An Apology for Idlers and Other Essays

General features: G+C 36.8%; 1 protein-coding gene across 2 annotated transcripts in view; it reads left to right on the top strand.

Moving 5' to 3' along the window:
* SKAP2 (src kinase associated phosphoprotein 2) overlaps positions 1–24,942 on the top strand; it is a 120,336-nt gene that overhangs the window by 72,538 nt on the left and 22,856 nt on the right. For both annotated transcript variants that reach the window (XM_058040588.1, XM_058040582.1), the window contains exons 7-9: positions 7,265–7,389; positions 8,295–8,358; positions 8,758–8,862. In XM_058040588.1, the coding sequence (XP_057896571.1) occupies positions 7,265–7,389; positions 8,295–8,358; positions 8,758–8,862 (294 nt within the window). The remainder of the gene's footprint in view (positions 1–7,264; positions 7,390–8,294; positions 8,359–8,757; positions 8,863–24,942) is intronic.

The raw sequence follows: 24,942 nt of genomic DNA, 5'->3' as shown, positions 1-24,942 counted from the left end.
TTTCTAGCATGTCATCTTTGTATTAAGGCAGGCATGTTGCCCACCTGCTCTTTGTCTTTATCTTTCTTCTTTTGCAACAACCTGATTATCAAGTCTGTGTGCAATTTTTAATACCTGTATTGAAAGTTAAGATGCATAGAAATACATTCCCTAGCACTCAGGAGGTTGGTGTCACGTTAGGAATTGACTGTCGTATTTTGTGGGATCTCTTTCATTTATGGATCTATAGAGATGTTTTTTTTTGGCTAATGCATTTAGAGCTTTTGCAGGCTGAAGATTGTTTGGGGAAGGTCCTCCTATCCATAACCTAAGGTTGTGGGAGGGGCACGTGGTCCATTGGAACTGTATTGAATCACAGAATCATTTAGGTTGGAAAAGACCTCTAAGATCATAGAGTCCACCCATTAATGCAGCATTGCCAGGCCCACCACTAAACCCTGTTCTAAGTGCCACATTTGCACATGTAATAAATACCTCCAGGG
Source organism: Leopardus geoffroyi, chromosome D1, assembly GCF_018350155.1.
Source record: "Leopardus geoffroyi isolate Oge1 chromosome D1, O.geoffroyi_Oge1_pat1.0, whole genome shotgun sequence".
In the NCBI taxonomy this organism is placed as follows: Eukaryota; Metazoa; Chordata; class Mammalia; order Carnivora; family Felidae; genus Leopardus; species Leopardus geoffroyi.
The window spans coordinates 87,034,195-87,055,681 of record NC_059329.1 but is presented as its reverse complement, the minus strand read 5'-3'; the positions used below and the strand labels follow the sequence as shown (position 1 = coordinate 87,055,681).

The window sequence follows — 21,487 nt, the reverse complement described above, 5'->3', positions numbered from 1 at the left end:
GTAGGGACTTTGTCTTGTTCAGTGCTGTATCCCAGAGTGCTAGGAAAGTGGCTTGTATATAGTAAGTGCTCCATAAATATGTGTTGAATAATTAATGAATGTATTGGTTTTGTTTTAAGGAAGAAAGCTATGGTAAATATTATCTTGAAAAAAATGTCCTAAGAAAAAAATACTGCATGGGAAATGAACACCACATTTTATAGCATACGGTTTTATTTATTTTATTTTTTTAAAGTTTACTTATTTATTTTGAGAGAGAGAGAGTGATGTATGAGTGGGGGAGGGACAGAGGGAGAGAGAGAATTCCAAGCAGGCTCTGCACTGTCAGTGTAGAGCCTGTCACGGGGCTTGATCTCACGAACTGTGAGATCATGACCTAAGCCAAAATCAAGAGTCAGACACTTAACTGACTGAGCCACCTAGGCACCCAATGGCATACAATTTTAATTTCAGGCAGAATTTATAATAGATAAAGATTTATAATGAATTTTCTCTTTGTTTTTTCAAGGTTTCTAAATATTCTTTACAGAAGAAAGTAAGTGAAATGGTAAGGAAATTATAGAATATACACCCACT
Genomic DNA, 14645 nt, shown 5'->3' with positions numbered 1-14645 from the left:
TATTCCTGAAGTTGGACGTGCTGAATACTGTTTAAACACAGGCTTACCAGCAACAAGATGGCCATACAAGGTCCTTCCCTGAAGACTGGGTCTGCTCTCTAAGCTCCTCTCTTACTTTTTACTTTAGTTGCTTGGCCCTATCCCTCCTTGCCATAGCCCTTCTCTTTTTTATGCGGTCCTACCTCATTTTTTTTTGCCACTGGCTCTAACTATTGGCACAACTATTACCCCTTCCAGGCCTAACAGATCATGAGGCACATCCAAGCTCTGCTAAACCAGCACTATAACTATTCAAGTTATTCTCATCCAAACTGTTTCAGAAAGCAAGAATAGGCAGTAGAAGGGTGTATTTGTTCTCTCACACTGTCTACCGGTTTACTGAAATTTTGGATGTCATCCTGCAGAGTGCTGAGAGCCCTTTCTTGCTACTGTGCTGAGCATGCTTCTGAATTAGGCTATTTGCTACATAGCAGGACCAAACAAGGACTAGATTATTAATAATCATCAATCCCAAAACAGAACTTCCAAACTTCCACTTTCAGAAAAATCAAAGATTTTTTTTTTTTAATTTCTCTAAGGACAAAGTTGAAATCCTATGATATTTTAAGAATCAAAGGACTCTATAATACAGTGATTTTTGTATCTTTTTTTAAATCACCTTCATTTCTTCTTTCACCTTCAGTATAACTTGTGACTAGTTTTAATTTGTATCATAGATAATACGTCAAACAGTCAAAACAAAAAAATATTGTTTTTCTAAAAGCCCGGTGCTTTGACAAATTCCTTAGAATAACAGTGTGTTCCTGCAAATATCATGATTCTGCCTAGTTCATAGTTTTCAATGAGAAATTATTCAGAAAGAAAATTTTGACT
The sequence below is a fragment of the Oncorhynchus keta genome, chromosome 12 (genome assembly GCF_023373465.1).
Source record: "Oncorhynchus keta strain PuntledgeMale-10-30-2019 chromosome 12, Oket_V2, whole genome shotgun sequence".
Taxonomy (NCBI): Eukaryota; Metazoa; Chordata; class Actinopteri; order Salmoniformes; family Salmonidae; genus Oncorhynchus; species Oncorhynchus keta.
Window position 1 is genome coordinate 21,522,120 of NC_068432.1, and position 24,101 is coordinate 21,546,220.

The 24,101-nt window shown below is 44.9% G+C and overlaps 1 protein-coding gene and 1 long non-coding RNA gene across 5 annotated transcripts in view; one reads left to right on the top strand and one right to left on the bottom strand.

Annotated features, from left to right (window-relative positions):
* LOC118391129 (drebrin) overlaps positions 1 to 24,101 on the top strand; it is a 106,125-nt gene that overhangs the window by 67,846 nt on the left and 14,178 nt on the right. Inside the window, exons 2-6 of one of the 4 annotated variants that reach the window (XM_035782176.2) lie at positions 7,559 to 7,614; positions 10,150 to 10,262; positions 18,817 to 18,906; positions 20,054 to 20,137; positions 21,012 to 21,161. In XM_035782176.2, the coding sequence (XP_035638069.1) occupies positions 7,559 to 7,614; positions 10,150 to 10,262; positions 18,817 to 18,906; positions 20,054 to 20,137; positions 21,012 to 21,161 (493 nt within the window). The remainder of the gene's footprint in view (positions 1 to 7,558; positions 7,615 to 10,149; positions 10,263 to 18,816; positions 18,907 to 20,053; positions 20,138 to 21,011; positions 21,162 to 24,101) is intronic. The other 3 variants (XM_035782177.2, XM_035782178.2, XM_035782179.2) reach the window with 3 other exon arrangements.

Although we know him primarily as the charismatic author of Treasure Island (1883), Kidnapped (1886), Strange Case of Dr. Jekyll and Mr. Hyde (1886), and A Child's Garden of Verses (1885), Robert Louis Stevenson (1850-1894) began his career as a witty and innovative essayist. This collection includes a selection of fifteen of Stevenson's most poignant, amusing and personal essays on subjects such as deep-sea diving off the coast of Scotland, child's play, death, the medieval poet-thief Francois Villon, surreal San Francisco, insomnia, and Stevenson's quirky enjoyment of unpleasant places. An Apology for Idlers and Other Essays includes some of Stevenson's most beloved pieces and lesser-known works that have long been out of print.Stevenson called himself a literary vagrant. His vagabond spirit and self-deprecation transformed the modern essay. Brimming with esoterica and irony, his essays resist the industrious pace of modern life, entrancing the reader with diverting asides, celebrating the lost art of letting our minds wander. Look at one of your industrious fellows for a moment, Stevenson beseeches us, he sows hurry and reaps indigestion. In our increasingly fast-paced world, Stevenson's ethic of idleness can feel simultaneously necessary and alien.An Apology for Idlers and Other Essays features an introduction by editor Matthew Kaiser, which provides rich background information on both Stevenson and the titular essay. One of the few scholarly editions of Stevenson's essays, this meticulously annotated collection is well suited for courses on Stevenson, Scottish literature, late-Victorian literature, life writing, and the art of the essay.